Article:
Thirteen months have proven my initial assessment that Bear is a man of limited capabilities in a demanding job. The food still sucks, the compound is still a dump and we never have spares of anything we might need. Nevertheless, his personality and openness means he’s one of my favorite people to talk to at the company, regardless of the fact that he doesn’t speak any English. I’m told his Pashto poetry is quite good, but of course I can’t read a word of it.
Jeeves: My recently-assigned assistant for all-things-not-covered-by-someone-else, Jeeves is the guy who makes sure I have sufficient tea and food at all hours of the day and night. Pleasant to the point of deferential, has some limited English and is happy to talk politics when we can find the right words.
Jeeves is unfortunately no longer with us. Like most people of talent, he has moved on to bigger and better things, only to be replaced by a series of less competent individuals. Only one stood out from the rest and he’s gone now too. I still keep in touch with him and he is one of those remarkable Afghans that gives me some small measure of hope for this wretched country. Someday I’ll write a post just about him.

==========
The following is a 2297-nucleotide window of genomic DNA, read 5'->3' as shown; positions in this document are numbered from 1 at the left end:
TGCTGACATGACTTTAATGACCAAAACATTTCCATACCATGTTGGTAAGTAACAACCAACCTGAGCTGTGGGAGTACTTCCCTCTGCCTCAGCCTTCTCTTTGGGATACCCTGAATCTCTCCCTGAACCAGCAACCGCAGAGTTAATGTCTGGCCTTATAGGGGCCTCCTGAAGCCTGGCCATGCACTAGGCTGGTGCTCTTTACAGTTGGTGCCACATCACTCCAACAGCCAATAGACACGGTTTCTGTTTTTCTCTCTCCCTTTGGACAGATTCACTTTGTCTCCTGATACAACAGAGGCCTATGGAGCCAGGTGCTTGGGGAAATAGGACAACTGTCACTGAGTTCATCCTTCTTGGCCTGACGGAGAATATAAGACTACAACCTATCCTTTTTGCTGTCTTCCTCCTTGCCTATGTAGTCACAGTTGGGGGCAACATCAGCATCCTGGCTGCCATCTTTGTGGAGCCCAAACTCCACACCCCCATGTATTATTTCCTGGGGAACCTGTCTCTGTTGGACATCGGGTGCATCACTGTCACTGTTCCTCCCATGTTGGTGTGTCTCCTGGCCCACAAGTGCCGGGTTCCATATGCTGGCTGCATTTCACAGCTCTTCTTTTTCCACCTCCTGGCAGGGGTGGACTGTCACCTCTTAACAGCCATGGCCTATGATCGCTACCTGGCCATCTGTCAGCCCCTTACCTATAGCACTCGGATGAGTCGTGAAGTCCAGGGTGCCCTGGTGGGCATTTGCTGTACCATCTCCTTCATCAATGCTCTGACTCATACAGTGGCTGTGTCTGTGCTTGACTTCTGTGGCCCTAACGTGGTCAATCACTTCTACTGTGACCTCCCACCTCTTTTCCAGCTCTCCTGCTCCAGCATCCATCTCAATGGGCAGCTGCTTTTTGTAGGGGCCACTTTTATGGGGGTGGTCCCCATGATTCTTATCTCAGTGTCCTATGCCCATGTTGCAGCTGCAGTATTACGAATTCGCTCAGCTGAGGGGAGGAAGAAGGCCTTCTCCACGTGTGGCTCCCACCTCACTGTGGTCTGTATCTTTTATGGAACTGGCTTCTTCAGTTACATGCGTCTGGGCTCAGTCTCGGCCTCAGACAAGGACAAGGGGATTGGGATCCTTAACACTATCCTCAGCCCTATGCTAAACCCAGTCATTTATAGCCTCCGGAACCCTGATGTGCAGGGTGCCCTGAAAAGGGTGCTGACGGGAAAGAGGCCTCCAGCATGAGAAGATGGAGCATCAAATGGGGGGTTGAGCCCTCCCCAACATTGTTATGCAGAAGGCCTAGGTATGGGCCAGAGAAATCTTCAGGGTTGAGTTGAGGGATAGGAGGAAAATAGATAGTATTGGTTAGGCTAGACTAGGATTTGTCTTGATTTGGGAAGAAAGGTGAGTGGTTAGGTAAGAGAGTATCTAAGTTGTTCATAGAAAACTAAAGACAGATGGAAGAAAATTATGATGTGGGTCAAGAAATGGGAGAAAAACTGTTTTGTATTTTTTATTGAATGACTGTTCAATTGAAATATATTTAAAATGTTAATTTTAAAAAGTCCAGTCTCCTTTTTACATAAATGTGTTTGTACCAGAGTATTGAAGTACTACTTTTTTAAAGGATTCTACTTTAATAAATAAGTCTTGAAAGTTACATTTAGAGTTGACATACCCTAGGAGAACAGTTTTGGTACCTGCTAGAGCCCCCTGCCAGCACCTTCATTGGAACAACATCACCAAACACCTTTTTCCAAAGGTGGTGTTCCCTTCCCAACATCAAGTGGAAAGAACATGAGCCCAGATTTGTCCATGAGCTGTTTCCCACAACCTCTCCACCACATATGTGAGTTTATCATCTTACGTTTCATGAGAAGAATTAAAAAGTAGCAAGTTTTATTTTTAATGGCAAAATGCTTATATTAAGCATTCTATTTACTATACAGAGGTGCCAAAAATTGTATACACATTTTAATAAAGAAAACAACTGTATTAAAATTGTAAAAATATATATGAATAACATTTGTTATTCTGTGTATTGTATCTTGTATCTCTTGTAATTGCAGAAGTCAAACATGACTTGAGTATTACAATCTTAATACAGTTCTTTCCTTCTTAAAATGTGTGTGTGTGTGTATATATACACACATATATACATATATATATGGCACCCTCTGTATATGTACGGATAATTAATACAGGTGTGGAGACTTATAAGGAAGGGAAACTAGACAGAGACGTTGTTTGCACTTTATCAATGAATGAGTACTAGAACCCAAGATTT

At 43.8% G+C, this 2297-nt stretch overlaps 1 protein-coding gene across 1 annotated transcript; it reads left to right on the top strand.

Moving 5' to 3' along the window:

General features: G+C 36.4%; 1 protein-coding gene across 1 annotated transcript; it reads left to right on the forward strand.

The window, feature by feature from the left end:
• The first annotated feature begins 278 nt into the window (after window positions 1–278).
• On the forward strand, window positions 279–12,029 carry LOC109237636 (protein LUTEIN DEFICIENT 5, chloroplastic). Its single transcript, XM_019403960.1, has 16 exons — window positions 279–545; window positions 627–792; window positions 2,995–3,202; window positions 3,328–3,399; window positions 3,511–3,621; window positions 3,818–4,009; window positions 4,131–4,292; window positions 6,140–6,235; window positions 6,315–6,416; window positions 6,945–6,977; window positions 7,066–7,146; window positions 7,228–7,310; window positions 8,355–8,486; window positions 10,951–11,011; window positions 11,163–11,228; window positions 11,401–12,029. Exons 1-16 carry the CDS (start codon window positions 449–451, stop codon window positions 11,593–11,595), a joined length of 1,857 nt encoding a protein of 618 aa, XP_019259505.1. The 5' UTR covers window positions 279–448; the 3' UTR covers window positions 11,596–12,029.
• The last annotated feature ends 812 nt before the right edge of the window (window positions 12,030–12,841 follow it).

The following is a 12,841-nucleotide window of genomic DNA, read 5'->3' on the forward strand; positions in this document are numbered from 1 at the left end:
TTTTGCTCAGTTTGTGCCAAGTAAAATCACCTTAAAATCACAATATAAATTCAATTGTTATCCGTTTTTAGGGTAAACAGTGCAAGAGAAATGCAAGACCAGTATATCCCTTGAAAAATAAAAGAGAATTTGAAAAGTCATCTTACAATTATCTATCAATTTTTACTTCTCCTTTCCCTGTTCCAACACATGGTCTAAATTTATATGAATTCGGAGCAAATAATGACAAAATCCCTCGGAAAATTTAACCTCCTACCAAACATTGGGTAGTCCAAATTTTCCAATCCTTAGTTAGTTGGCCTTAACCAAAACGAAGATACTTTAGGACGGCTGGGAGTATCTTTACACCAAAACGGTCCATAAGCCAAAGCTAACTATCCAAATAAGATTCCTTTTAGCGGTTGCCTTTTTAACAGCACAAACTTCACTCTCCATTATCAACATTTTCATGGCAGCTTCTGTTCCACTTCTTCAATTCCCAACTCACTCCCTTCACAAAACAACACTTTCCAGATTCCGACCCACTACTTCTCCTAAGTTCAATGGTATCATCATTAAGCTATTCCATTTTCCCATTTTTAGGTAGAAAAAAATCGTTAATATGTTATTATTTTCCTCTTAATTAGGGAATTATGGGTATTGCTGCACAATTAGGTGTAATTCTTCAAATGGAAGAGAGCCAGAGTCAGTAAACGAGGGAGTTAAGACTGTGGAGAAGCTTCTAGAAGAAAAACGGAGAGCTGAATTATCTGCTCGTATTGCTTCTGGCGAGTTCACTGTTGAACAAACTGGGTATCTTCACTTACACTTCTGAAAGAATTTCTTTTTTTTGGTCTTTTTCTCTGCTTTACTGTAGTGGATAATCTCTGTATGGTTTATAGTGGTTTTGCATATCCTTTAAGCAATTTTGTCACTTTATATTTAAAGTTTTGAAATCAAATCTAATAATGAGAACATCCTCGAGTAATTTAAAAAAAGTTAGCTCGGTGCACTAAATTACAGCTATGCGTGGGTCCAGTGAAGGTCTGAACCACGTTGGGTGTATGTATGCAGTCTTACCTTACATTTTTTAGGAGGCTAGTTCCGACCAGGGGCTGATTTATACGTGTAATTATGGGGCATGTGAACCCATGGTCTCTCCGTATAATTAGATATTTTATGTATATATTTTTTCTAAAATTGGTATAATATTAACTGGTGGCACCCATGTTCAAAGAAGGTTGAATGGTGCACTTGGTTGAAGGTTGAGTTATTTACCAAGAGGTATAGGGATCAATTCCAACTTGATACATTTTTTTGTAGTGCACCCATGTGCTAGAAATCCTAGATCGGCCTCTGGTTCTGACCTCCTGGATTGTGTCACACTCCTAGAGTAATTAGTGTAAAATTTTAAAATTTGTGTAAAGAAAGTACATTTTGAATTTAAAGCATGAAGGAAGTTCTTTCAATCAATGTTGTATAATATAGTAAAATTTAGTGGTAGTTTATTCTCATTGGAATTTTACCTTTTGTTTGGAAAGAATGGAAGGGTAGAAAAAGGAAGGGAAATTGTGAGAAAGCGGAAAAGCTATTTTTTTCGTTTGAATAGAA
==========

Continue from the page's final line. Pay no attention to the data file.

The Lion: Doesn't actually look or act like a lion, but he's Tajik, like Ahmad Shah Massoud, the Lion of the Panshijr Valley and one of my personal heroes. (More on Massood here). The Lion joined us after several years with the ANP's elite counter-narcotics commando battalion. He's quiet and reserved, but highly competent and professional. The Lion serves as our senior instructor. I had to personally insist to The Boss that we hire him and for that he is unfailingly loyal. If I had five hundred men like him, I'd own this country.
My initial instincts on the Lion were correct, except in one regard. Instead of five hundred like him, I could probably manage to run the entire country with no more than two hundred. Another of those quiet professionals which gives me hope for the future.
There are some additional personnel that have joined the company in the last year, but this is already too long for a blog post, so I’ll add them later in a separate list.